Just like the quotation in the movie “Apollo 132 ” and in real life, we design things not to fail. Your “friend” Murphy and Murphy Law ’s3 (see Figure 1 below) is out there waiting for you.
As a consultant, I get called on during various phases of a project to perform “failure analysis”.
Each phase of a project has unique failure signature patterns. Just like the bathtub curve in Figure 2, we see more “failures” in the initial design, development and early production “ramp up” phase.
As these failures are resolved, lower number of failures are exhibited throughout most of the product life cycle. Toward the “wear out” or legacy –“end of life” build there is an increase in failures until the end of the product life.
“Failure analysis is the process of collecting and analyzing data to determine the cause of a failure. It is an important discipline in many branches of manufacturing industry, such as the electronics industry, where it is a vital tool used in the development of new products and for the improvement of existing products. The failure analysis process relies on collecting failed components for subsequent examination of the cause or causes of failure using a wide array of methods, especially microscopy and spectroscopy5 .
What is Root Cause Analysis?
Root cause analysis (see Figure 3) can be summarized by a series of questions: What is the problem? Why did it happen? And what will be done to prevent it in the future?
Generally, the root cause failure analysis process can be divided into four parts or steps6
The first is defining the “problem”. For example, failure and type of failure (reliability, specification compliance, qualification, design to cost, delivery, functionality or catastrophic) would be typical failure mode signatures.
The second is performing the root cause analysis. Typical six sigma techniques like the 5 Why’s, brainstorming, scatter diagram, flow charts, run charts, histograms, control charts, tree charts, design of experiments, and the Ishikawa Fishbone Diagrams (see Figure 4), are used.
The third is root cause identification. This is the forensic portion where the underlying cause or causes are identified.
The fourth is recommendation, generation, and implementation of the solution.
From my experience here are some recommendations.
The first recommendation is to take good notes, document all experiments, guard and keep intact all failures as evidence as long as possible, assemble a team from the different disciplines, (engineering, quality, manufacturing, test, etc.) and summarize the failures and failure modes. The second is to understand the failure mode. Using a simple chart as shown in Figure 5 can help speed up and direct the failure analysis effort, which can be time consuming. Typically most companies are “under the gun” to resolve the problem quickly. It’s usually a financial burden or their customer needs product urgently.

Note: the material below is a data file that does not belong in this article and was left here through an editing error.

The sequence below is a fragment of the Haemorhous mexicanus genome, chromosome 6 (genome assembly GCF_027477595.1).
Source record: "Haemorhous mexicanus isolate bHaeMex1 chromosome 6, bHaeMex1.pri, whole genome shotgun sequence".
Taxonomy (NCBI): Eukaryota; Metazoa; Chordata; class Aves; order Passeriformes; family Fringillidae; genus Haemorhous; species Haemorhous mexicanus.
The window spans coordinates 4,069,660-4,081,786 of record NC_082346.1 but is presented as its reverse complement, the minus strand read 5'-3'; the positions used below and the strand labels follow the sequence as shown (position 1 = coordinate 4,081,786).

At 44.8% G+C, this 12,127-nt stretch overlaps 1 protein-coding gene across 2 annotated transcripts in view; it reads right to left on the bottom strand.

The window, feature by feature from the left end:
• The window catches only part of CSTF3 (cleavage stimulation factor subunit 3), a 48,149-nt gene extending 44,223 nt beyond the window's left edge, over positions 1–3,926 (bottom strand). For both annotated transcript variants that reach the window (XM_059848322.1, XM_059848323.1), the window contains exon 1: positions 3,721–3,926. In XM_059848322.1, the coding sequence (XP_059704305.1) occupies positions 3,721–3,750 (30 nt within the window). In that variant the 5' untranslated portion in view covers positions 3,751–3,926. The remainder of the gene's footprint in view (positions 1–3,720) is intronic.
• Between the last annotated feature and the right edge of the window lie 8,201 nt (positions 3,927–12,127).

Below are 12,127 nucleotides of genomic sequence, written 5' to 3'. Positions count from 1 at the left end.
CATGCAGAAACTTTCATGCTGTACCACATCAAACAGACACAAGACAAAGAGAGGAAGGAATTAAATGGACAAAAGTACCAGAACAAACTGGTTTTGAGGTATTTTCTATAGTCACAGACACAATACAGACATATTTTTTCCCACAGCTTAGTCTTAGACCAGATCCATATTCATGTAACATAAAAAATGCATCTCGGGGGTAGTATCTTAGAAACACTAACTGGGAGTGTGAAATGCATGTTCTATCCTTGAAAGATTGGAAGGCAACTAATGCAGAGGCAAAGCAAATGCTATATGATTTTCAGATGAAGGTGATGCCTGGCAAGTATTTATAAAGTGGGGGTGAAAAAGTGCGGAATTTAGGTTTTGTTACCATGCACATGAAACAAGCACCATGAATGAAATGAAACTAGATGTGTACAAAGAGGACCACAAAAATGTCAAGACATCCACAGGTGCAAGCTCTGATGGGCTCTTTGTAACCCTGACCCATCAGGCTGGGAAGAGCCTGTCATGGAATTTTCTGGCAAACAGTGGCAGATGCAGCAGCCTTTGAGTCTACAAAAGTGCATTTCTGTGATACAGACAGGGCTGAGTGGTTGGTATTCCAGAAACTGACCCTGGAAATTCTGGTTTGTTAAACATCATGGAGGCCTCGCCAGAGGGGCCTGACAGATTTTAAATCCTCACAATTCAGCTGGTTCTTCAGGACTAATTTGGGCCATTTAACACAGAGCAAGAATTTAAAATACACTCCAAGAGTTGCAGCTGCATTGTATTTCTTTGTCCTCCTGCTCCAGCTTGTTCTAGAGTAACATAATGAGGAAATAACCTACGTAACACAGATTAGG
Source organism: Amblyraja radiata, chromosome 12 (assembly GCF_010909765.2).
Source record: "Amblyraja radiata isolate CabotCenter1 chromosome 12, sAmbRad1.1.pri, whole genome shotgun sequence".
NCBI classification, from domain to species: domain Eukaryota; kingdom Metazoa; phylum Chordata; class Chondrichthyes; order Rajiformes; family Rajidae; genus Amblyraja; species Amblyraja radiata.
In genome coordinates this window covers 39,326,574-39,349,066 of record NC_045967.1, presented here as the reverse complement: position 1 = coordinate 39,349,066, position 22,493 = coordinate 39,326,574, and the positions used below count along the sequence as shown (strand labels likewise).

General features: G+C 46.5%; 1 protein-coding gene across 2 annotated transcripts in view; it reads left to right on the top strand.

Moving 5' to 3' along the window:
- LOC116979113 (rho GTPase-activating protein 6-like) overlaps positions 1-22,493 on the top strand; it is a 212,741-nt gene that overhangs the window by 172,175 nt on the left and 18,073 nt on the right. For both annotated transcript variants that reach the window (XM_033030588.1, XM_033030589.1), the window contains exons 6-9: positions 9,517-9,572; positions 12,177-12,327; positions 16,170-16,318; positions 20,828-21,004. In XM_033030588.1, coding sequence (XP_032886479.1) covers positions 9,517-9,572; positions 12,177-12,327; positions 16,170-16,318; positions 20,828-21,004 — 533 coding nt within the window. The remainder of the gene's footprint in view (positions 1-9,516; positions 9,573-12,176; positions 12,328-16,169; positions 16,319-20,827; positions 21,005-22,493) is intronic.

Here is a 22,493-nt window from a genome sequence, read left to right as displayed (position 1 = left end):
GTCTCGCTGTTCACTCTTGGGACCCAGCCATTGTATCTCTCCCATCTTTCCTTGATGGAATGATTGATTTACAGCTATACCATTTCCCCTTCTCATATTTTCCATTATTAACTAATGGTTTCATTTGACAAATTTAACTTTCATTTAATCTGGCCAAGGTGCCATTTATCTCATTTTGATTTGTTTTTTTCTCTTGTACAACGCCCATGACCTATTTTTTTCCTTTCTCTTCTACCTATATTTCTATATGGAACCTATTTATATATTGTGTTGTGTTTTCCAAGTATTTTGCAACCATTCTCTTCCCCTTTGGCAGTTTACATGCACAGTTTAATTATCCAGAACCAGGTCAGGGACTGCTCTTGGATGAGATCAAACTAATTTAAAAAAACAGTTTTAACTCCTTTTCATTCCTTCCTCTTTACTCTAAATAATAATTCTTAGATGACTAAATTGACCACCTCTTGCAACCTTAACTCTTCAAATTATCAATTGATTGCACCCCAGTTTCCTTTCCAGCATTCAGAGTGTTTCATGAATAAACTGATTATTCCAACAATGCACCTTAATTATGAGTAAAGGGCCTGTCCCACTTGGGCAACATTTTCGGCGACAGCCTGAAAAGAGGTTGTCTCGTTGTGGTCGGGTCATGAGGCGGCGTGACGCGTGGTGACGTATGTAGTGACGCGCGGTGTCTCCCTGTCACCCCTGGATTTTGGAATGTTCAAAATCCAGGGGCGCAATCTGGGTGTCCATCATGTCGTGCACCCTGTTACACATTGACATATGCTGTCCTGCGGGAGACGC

The third is to keep an open mind of the root cause(s) and don’t jump to any conclusions. Always ask the question what changed?
As an example, I was called in where my client was having sporadic catastrophic MOSFET problems on a legacy product. After spinning our wheels for several days, we noticed that the MOSFET vendor was changed from the original supplier due to delivery problems. Both suppliers met the breakdown voltage but the original supplier was 20%-30% higher. Of course (Murphy’s Law) the voltage spike in the circuit was just higher than the new MOSFET breakdown voltage but lower than the original MOSFET breakdown.
Thus, the root cause was “not specifying the MOSFET breakdown correctly and with adequate margin” and not the fact that purchasing switched to a new vendor. A contributing root cause was not evaluating and qualifying a new supplier in the specific product. The corrective action was specifying a MOSFET with higher breakdown voltage and analyzing the voltage spike in the circuit to determine the adequate MOSFET breakdown voltage.
With increased integration of analog and digital functions and new microelectronic technologies our products are becoming very complex. This results in failure modes, which are very difficult to analyze and fix but by using six sigma tools and a team effort there is always a solution.
6 Root Cause Analysis For Beginners by James J. Rooney and Lee N. Vanden Heuvel
For Further Reading and Study:
Failure Analysis: A Practical Guide for Manufacturers of Electronic … By Marius Bazu, Titu Bajenescu
Microelectronics Failure Analysis: Desk Reference By EDFAS Desk Reference Committee
Root Cause Analysis: The Core of Problem Solving and Corrective Action By Duke Okes
RCA Root Cause Analysis Excellence in Problem Solving By Deepak Kumar Sahoo